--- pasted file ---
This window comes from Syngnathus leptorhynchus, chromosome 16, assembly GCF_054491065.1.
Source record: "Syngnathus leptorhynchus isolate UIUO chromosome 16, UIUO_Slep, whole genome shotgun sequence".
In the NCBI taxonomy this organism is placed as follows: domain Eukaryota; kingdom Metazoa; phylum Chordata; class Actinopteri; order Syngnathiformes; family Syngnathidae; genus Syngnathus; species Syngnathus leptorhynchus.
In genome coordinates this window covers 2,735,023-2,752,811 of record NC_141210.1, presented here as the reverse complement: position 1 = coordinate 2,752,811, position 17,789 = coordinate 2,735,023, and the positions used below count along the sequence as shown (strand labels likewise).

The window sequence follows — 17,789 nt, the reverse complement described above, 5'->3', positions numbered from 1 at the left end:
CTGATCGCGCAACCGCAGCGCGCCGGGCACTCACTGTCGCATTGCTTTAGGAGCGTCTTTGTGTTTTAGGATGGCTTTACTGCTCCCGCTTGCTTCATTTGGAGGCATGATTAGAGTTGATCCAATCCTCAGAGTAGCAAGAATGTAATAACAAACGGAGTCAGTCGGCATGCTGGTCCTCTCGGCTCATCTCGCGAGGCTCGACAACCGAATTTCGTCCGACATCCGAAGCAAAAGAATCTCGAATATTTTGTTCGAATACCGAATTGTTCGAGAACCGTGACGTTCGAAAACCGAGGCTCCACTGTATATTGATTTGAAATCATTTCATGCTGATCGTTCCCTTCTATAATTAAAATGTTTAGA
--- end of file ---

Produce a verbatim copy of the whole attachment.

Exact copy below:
This window comes from Syngnathus leptorhynchus, chromosome 16, assembly GCF_054491065.1.
Source record: "Syngnathus leptorhynchus isolate UIUO chromosome 16, UIUO_Slep, whole genome shotgun sequence".
In the NCBI taxonomy this organism is placed as follows: domain Eukaryota; kingdom Metazoa; phylum Chordata; class Actinopteri; order Syngnathiformes; family Syngnathidae; genus Syngnathus; species Syngnathus leptorhynchus.
In genome coordinates this window covers 2,735,023-2,752,811 of record NC_141210.1, presented here as the reverse complement: position 1 = coordinate 2,752,811, position 17,789 = coordinate 2,735,023, and the positions used below count along the sequence as shown (strand labels likewise).

The window sequence follows — 17,789 nt, the reverse complement described above, 5'->3', positions numbered from 1 at the left end:
CTGATCGCGCAACCGCAGCGCGCCGGGCACTCACTGTCGCATTGCTTTAGGAGCGTCTTTGTGTTTTAGGATGGCTTTACTGCTCCCGCTTGCTTCATTTGGAGGCATGATTAGAGTTGATCCAATCCTCAGAGTAGCAAGAATGTAATAACAAACGGAGTCAGTCGGCATGCTGGTCCTCTCGGCTCATCTCGCGAGGCTCGACAACCGAATTTCGTCCGACATCCGAAGCAAAAGAATCTCGAATATTTTGTTCGAATACCGAATTGTTCGAGAACCGTGACGTTCGAAAACCGAGGCTCCACTGTATATTGATTTGAAATCATTTCATGCTGATCGTTCCCTTCTATAATTAAAATGTTTAGA